The doxastikon of the aposticha from the Bridegroom Orthros relates the story of Joseph to the unashamed nakedness of Adam and Eve in Paradise:
"The serpent, finding the Egyptian woman to be a second Eve through the words she spoke, hastened through flattery to cause Joseph to fall. But Joseph abandoned his garment, and thus he fled from sin. And though he was naked, he was unashamed, like Adam, the first man, was before he disobeyed."
Today's service, then, is calling us to follow Joseph's example. We are being invited into Christ's bridal chamber, which is his suffering for our sake on the Cross. To respond faithfully to this invitation, we are to put on our 'best clothes,' we are to dress ourselves in the bridal garment of the virtues by living a life the 'bears the fruits of repentance.'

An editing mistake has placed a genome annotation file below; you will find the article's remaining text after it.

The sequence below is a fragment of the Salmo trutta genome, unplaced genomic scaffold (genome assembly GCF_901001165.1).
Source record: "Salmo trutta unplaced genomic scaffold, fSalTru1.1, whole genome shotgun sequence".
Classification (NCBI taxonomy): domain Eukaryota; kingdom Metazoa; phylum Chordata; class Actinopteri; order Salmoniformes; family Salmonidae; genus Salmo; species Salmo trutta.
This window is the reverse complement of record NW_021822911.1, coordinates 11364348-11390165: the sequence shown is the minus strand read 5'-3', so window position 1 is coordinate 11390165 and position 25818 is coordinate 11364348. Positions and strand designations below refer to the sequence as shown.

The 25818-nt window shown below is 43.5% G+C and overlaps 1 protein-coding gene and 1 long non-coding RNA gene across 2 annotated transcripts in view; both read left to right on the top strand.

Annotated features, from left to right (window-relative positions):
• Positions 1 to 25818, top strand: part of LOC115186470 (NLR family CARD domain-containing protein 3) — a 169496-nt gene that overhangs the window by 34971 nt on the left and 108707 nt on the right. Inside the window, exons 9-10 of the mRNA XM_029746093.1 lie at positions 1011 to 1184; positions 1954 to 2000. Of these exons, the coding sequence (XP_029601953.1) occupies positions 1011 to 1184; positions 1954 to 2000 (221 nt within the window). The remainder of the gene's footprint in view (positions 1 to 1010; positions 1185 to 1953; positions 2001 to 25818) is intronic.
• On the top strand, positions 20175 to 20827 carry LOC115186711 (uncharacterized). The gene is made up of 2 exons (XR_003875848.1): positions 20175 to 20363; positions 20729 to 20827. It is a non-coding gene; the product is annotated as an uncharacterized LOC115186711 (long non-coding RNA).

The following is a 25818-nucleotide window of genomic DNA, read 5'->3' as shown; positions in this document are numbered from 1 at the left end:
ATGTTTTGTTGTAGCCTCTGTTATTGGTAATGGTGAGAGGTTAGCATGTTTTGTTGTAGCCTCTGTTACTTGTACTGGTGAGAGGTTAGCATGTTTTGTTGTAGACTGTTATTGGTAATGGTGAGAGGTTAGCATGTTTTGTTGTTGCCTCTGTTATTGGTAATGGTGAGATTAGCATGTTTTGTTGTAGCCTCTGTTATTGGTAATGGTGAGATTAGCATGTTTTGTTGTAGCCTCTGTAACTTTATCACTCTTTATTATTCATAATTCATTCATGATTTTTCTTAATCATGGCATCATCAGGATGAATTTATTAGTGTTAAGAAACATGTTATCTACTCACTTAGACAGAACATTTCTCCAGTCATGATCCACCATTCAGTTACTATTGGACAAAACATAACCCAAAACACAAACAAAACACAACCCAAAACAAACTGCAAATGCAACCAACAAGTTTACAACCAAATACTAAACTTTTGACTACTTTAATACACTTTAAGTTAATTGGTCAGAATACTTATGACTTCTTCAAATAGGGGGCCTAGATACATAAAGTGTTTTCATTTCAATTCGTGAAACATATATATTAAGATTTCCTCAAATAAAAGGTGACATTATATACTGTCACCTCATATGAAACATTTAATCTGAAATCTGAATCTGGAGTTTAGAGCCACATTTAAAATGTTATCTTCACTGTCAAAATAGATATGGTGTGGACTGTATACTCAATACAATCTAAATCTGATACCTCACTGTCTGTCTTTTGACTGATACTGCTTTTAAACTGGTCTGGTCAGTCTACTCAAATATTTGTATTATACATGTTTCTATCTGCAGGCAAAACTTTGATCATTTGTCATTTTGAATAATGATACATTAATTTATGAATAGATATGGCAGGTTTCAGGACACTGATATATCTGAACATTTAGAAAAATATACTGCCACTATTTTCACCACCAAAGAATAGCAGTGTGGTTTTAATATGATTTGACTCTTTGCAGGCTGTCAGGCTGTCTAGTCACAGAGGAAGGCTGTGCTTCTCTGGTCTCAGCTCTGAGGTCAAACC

Through this new way of life in Christ, we become united with him as if one flesh while we follow him to his suffering, death, burial and resurrection. Only with the grace and help of God is this new way of life possible, and so we ask for his assistance as we chant together the exapostilarion hymn from this service:
"O my Savior, now I see
Your wedding hall decorated,
and I have not the garment
needed for me to enter it.
Make this raiment of my soul brightly shine,
O Giver-of-Light, and save me."